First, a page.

Thursday, 28 October 2010


[7.07 - French Time] Deadline's Nellie Andreeva reports that a remake of Charlie's Angels in the pipeline since last year is headed to pilot production.

The original Charlie's Angels ran from 1976 to 1981 on ABC and was a detective show about three young women working for the secretive and invisible boss of the Charles Townsend Detective Agency. Charles "Charlie" Townsend was voiced by a pre-Dynasty John Forsythe and the show, created by Ivan Goff and Ben Roberts (producers of Mannix), made Farrah Fawcett a worldwide sex symbol. TV czars Aaron Spelling and Leonard Goldberg were executive producers.

The "reboot" project from Sony Television was originally set up at ABC with a pilot commitment last November with Josh Friedman (Terminator: The Sarah Connor Chronicles) as writer and exec producer. This new Charlie's Angels didn’t go to pilot stage and was put in redevelopment with new writers, Alfred Gough and Miles Millar (Smallville). Now we learn from Deadline that a pilot will be filmed in Miami at the beginning of 2011.

Charlie's Angels 1976 was a conventional cop show with a difference: beautiful young women with a wardrobe specially designed to catch the eyes of male viewers. It popularized the expression "T&A TV" and it, er... "inspired" shows like Agence Acapulco (1993), The Dream Team (1999) or She Spies (2002-2004). It also spawned the two movie adaptations directed by McG in 2000 and 2003.

At least if this modern Charlie's Angels becomes a series and bombs they can always try to relocate it in Hawaii - the original tried that for its fifth season - and Grace Park from CBS's 2010 Hawaii Five-O could coach the new angels.

See also: (Archie's Angels)

Sunday, 24 October 2010


[19.27 - French Time] While The Waters of Mars is due to be aired by French DTT pubcaster France 4 on October 30th, Doctor Who's fifth series is currently dubbed for French-speaking territories since September 29 in the Belgian studios of Dubbing Brothers, under the direction of David Macaluso.

As we reported in March, Matt Smith is dubbed by experimented Belgian stage actor Marc Weiss. We're told now that Amy Pond, played by Karen Gillan, is dubbed by the excellent Audrey d'Hulstère (French-speaking voice of Liz White in Life on Mars). And "Mr Pond", aka Rory Williams - performed by Arthur Darvill, has the voice of stage and improv actor Xavier Elsen, which seems an interesting choice.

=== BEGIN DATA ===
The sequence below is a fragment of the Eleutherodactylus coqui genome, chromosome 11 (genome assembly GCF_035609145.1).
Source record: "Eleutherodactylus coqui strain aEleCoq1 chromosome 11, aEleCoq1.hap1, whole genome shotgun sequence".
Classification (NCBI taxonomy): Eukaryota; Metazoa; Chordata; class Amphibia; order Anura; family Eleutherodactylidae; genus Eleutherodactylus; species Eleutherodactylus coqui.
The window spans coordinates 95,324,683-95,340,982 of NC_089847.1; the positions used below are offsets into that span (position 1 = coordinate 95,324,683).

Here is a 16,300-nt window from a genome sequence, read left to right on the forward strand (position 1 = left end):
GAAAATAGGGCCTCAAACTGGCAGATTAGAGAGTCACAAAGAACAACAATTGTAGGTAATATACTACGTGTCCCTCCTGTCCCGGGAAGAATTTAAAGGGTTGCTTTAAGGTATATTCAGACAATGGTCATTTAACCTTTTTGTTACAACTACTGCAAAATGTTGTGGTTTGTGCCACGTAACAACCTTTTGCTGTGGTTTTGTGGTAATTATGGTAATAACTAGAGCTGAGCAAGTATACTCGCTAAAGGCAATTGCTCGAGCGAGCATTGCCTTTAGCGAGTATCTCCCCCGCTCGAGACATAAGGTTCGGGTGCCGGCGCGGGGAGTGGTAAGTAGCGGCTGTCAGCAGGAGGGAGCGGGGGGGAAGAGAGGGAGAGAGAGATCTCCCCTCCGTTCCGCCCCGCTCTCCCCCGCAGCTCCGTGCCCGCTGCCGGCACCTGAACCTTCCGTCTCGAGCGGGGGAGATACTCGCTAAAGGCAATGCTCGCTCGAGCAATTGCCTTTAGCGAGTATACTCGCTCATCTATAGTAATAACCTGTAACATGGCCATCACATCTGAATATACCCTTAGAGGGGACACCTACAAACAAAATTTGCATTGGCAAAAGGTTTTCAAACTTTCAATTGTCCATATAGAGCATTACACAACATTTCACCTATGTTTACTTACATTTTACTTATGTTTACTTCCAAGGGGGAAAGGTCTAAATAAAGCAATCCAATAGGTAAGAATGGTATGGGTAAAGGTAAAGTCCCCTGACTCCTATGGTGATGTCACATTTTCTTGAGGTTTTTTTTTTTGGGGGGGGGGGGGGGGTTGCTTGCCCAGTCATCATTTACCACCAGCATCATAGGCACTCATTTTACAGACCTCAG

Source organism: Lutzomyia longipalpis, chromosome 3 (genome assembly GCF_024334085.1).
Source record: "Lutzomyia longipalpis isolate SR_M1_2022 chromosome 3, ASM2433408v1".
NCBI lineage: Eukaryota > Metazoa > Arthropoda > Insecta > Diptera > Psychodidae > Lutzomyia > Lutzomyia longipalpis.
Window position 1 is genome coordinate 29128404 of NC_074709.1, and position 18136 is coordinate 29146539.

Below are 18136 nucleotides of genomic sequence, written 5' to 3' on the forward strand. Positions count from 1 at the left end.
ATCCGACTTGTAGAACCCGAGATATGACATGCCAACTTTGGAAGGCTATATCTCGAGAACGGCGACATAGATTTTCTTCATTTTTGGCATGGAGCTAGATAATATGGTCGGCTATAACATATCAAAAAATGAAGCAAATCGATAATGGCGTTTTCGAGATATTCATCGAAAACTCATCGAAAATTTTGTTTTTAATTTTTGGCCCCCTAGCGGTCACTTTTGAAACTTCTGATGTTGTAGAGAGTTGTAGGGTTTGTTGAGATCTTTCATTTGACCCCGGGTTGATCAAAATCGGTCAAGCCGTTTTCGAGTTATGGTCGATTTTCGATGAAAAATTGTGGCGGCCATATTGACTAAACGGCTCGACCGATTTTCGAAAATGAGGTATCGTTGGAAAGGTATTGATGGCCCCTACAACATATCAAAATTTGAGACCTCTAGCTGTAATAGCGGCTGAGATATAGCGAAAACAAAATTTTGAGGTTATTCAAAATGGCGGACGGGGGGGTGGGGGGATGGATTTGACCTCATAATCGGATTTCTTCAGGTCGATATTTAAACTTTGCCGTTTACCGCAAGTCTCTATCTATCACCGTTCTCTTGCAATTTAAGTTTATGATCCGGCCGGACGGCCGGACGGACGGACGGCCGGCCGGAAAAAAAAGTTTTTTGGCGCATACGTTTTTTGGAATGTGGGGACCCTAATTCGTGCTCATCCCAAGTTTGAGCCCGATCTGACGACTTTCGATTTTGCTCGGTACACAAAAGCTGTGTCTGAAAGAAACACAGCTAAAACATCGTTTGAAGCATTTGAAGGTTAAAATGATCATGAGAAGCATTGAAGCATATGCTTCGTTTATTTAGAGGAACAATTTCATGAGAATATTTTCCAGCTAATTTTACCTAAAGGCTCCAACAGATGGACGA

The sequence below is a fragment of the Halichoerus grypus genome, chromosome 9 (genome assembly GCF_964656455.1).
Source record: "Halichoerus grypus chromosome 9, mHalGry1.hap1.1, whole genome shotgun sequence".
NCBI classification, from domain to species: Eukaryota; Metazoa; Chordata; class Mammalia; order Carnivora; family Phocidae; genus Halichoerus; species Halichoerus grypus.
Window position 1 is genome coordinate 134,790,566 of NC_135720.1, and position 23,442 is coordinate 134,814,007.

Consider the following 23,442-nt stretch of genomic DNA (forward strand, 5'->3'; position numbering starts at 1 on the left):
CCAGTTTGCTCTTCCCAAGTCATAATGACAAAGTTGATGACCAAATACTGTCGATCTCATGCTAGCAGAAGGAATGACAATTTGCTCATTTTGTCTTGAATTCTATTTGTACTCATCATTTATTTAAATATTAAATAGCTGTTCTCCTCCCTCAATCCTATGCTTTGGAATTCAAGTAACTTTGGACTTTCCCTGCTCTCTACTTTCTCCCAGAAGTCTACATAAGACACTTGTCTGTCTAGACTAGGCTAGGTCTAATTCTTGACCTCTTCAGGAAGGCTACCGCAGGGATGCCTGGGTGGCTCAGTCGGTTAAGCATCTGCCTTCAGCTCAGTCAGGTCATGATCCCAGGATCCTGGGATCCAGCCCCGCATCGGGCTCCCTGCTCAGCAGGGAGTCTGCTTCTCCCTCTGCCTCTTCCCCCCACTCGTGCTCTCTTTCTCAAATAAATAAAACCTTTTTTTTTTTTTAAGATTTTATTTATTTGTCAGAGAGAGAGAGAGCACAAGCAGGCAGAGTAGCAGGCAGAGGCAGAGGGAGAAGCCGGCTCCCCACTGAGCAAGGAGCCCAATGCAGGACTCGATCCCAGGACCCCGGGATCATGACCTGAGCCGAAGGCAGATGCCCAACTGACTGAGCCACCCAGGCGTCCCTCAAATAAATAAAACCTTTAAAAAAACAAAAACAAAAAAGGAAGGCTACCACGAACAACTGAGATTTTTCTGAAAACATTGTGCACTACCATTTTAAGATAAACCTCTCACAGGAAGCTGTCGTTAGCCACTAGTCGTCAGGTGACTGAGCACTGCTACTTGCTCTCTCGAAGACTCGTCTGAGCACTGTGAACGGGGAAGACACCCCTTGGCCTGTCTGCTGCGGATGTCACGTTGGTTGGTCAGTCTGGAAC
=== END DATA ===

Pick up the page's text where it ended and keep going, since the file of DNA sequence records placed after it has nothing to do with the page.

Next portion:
In The Time of Angels/Flesh and Stone, the very talented Scottish actor Iain Glen (Father Octavian) is dubbed by the equally talented Philippe Résimont. Résimont is one of the finest Belgian stage actors and has a long string of dubbing credits. In Doctor Who he dubbed the Chancellor in The End of Time 1 & 2 and he was the voice of Diagoras in series three's Daleks in Manhattan/Evolution of the Daleks.

The characters of Mo, Elliot and Ambrose in The Hungry Earth/Cold Blood will be dubbed by Michelangelo Marchese (Ed Gold in The Waters of Mars), Matteo Marchese and Valérie Lemaître, who are also a family in real life.

Artistic director David Macaluso explained us that Marc Weiss and Audrey d'Hulstère particularly enjoy working on the French-speaking version of this series, whose recording will end at the beginning of December. This Tuesday begins the dubbing of Amy's Choice and The Hungry Earth. (In French) (In French) (In French)

See also: (In French)

Friday, 22 October 2010


[17.19 - French Time] Deadline's Nellie Andreeva reports exclusively that Robert Cochran (24) is developing Pinkerton, a 8-10-hour limited series for Starz about the famous detective and spy, with actor Gerard Butler on board to executive produce.

American premium channel Starz has commissioned a pilot script and a "bible" for a fictionalized project centered around Allan Pinkerton (1819-1894), creator of the Pinkerton National Detective Agency - the first detective agency in the United States.

Scottish-born Pinkerton emigrated to the US at age 23. He served as head of the Union Intelligence Service, the forerunner of the US Secret Service. As such, he guarded Abraham Lincoln on his way to his inauguration and foiled an assassination attempt on him in Baltimore.

Funnily, soon after the success of Steven Moffat's Sherlock your humble servant joked on Twitter that someone in L.A. or London was asking himself if the rights of Nick Carter (the 19th century detective, not the singer) were available.


[6.39 - French Time] Lasko - Die Faust Gottes: Das 5. Evangelium (Season 2, Episode 1).

Brother Lasko (Mathis Landwehr) and Brother Gladius (Stephan Bieker) are in the Vatican to pick up their new abbot Georg (Heio von Stetten) when a valuable book is stolen and the secret archivist of the Vatican murdered. Lasko tries to catch the killer but the man drops the book to an accomplice and commits suicide.

The precious stolen book is a biography of a 16th century evangelist. Clarissa de Angelo (Julia Maria Köhler), a Vatican police detective explains that in this book and three other evangelist biographies is hidden a code leading to a fifth one. This fifth gospel countains a secret that could shake the foundations of Christianity.

Launched in 2009 on German private broadcaster RTL, Lasko - Die Faust Gottes came almost as a pleasant surprise for German television fiction. Ratings and market shares were more than spectacular in a country where television viewers tend to favour US shows like House.

But a second season was not guaranteed for Hermann Joha's production company action concept (Alarm für Cobra 11), regarding a budget estimated around 1 million euros per episode for this initial season. The awaited season 2, filmed from April to August in Berlin and its area, finally started yesterday on RTL for eight new episodes.